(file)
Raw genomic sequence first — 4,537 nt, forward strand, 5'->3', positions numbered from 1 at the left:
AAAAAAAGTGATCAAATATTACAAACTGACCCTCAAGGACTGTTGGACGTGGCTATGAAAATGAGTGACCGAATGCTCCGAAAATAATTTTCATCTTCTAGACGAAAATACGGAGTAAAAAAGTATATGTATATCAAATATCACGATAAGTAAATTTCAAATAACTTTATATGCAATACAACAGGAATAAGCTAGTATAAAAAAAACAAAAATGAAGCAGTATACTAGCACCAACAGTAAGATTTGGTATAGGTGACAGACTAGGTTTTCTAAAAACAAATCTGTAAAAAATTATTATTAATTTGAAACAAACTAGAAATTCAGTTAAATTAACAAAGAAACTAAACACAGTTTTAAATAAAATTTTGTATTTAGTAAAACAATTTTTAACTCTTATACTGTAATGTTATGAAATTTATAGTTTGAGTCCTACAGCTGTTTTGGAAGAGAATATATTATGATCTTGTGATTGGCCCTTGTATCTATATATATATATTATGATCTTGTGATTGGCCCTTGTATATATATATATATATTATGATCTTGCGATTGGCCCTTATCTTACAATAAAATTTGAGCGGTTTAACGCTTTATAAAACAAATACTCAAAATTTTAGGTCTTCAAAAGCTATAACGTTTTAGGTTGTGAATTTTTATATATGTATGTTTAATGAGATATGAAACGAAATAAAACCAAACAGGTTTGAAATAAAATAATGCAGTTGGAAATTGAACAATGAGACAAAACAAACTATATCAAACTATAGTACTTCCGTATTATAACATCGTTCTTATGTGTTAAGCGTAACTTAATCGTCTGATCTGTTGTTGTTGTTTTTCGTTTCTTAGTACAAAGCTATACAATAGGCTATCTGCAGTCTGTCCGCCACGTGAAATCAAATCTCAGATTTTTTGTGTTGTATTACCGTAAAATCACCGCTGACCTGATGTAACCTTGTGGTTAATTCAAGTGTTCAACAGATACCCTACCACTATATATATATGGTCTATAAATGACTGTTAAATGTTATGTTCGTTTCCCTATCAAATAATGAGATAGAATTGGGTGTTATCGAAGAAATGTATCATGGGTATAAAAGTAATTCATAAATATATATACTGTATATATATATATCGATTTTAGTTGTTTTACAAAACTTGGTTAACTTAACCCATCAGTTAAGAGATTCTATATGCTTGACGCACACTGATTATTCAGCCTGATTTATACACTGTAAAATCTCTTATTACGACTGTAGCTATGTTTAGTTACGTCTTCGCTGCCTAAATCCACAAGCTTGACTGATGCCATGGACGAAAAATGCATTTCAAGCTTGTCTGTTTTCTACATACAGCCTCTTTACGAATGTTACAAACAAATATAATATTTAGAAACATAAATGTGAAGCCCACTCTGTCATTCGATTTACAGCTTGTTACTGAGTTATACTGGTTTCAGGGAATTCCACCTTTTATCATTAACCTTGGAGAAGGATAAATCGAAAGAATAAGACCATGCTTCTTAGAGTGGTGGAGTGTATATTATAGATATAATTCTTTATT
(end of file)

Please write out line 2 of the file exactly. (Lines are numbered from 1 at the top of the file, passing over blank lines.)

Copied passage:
AAAAAAAGTGATCAAATATTACAAACTGACCCTCAAGGACTGTTGGACGTGGCTATGAAAATGAGTGACCGAATGCTCCGAAAATAATTTTCATCTTCTAGACGAAAATACGGAGTAAAAAAGTATATGTATATCAAATATCACGATAAGTAAATTTCAAATAACTTTATATGCAATACAACAGGAATAAGCTAGTATAAAAAAAACAAAAATGAAGCAGTATACTAGCACCAACAGTAAGATTTGGTATAGGTGACAGACTAGGTTTTCTAAAAACAAATCTGTAAAAAATTATTATTAATTTGAAACAAACTAGAAATTCAGTTAAATTAACAAAGAAACTAAACACAGTTTTAAATAAAATTTTGTATTTAGTAAAACAATTTTTAACTCTTATACTGTAATGTTATGAAATTTATAGTTTGAGTCCTACAGCTGTTTTGGAAGAGAATATATTATGATCTTGTGATTGGCCCTTGTATCTATATATATATATTATGATCTTGTGATTGGCCCTTGTATATATATATATATATTATGATCTTGCGATTGGCCCTTATCTTACAATAAAATTTGAGCGGTTTAACGCTTTATAAAACAAATACTCAAAATTTTAGGTCTTCAAAAGCTATAACGTTTTAGGTTGTGAATTTTTATATATGTATGTTTAATGAGATATGAAACGAAATAAAACCAAACAGGTTTGAAATAAAATAATGCAGTTGGAAATTGAACAATGAGACAAAACAAACTATATCAAACTATAGTACTTCCGTATTATAACATCGTTCTTATGTGTTAAGCGTAACTTAATCGTCTGATCTGTTGTTGTTGTTTTTCGTTTCTTAGTACAAAGCTATACAATAGGCTATCTGCAGTCTGTCCGCCACGTGAAATCAAATCTCAGATTTTTTGTGTTGTATTACCGTAAAATCACCGCTGACCTGATGTAACCTTGTGGTTAATTCAAGTGTTCAACAGATACCCTACCACTATATATATATGGTCTATAAATGACTGTTAAATGTTATGTTCGTTTCCCTATCAAATAATGAGATAGAATTGGGTGTTATCGAAGAAATGTATCATGGGTATAAAAGTAATTCATAAATATATATACTGTATATATATATATCGATTTTAGTTGTTTTACAAAACTTGGTTAACTTAACCCATCAGTTAAGAGATTCTATATGCTTGACGCACACTGATTATTCAGCCTGATTTATACACTGTAAAATCTCTTATTACGACTGTAGCTATGTTTAGTTACGTCTTCGCTGCCTAAATCCACAAGCTTGACTGATGCCATGGACGAAAAATGCATTTCAAGCTTGTCTGTTTTCTACATACAGCCTCTTTACGAATGTTACAAACAAATATAATATTTAGAAACATAAATGTGAAGCCCACTCTGTCATTCGATTTACAGCTTGTTACTGAGTTATACTGGTTTCAGGGAATTCCACCTTTTATCATTAACCTTGGAGAAGGATAAATCGAAAGAATAAGACCATGCTTCTTAGAGTGGTGGAGTGTATATTATAGATATAATTCTTTATT